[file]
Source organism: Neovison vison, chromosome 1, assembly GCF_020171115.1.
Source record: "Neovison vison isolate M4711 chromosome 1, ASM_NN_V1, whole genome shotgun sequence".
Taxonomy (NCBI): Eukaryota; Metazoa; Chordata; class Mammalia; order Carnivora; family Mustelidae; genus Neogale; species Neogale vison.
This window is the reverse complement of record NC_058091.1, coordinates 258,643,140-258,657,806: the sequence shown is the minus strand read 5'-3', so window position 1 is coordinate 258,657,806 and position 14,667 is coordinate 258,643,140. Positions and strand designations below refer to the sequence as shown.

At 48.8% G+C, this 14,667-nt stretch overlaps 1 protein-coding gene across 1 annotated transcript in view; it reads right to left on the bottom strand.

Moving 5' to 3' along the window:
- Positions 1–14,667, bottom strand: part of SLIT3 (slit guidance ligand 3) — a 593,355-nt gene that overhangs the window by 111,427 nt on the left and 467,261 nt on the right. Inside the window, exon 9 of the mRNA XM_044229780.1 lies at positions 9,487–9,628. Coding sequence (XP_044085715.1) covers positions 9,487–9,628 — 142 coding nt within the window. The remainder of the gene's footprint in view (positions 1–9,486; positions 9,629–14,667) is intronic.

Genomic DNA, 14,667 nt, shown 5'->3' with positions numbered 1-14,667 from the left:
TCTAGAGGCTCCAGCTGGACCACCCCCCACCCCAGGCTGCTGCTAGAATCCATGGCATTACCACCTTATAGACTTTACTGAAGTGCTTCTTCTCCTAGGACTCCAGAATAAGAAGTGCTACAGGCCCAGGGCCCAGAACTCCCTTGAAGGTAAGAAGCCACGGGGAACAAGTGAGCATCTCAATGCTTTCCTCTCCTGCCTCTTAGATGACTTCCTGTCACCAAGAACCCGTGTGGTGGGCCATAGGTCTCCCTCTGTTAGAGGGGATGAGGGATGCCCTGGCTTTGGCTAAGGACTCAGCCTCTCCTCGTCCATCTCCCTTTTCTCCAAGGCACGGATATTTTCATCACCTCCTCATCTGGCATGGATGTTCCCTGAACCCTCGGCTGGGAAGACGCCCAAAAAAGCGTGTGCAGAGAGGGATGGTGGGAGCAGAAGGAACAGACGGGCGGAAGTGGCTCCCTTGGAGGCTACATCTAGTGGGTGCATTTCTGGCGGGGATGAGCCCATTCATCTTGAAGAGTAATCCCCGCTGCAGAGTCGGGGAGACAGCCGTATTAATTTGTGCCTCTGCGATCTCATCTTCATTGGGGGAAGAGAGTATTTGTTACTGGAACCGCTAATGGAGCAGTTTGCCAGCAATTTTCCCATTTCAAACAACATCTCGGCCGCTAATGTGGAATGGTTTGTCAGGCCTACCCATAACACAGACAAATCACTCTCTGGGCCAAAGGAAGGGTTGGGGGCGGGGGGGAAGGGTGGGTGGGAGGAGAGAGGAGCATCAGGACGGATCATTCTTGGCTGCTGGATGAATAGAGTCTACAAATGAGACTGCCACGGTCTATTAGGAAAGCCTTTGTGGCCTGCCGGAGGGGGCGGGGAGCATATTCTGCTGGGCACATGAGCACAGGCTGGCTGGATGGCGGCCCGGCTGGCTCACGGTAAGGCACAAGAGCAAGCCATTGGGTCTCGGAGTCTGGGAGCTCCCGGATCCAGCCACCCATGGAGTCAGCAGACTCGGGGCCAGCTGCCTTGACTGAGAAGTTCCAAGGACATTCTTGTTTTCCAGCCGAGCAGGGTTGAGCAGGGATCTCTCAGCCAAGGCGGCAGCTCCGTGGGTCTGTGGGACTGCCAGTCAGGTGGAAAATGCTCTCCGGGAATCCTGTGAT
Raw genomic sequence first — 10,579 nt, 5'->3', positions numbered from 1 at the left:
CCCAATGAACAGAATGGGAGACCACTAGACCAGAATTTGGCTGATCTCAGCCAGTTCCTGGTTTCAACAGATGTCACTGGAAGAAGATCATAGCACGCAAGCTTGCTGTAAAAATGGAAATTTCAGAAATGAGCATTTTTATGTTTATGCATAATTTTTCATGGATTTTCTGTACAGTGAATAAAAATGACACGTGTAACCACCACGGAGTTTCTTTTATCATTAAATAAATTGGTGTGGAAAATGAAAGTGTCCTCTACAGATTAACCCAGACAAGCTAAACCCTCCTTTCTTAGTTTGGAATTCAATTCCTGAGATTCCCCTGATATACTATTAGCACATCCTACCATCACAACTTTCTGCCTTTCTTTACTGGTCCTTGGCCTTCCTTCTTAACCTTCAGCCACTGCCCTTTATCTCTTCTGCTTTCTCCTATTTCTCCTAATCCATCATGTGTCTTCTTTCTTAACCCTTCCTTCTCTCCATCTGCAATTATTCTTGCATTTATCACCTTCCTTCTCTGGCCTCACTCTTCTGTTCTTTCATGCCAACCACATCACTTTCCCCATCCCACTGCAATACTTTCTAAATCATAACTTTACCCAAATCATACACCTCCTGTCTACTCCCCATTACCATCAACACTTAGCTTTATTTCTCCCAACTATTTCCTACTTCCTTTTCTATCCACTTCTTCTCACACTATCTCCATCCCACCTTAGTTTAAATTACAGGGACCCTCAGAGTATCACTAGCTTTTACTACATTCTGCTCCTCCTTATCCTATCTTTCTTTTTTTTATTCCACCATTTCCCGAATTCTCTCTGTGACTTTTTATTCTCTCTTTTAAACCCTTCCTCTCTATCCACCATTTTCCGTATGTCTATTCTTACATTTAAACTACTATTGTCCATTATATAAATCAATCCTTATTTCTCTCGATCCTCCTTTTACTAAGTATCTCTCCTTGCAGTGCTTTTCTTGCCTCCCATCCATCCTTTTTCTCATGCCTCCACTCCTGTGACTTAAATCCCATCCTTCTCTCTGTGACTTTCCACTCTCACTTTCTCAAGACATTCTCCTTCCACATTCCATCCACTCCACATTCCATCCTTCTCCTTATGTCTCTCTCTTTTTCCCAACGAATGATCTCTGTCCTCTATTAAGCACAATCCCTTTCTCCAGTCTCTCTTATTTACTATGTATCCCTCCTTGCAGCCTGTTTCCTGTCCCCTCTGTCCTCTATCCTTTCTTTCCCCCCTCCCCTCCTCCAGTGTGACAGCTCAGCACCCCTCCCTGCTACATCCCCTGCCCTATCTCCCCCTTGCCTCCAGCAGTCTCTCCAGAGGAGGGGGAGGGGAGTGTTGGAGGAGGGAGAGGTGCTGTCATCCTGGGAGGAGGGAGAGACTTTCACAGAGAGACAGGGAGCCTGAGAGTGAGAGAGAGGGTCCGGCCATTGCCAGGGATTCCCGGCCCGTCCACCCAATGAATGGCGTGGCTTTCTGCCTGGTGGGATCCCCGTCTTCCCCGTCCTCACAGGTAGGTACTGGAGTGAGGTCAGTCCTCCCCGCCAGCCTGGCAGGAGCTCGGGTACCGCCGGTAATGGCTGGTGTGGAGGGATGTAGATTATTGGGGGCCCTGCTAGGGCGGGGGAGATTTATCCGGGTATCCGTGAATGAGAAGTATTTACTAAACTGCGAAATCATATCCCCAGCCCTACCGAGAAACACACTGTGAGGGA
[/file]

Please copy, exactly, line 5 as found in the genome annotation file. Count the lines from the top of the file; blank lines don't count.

At 48.8% G+C, this 14,667-nt stretch overlaps 1 protein-coding gene across 1 annotated transcript in view; it reads right to left on the bottom strand.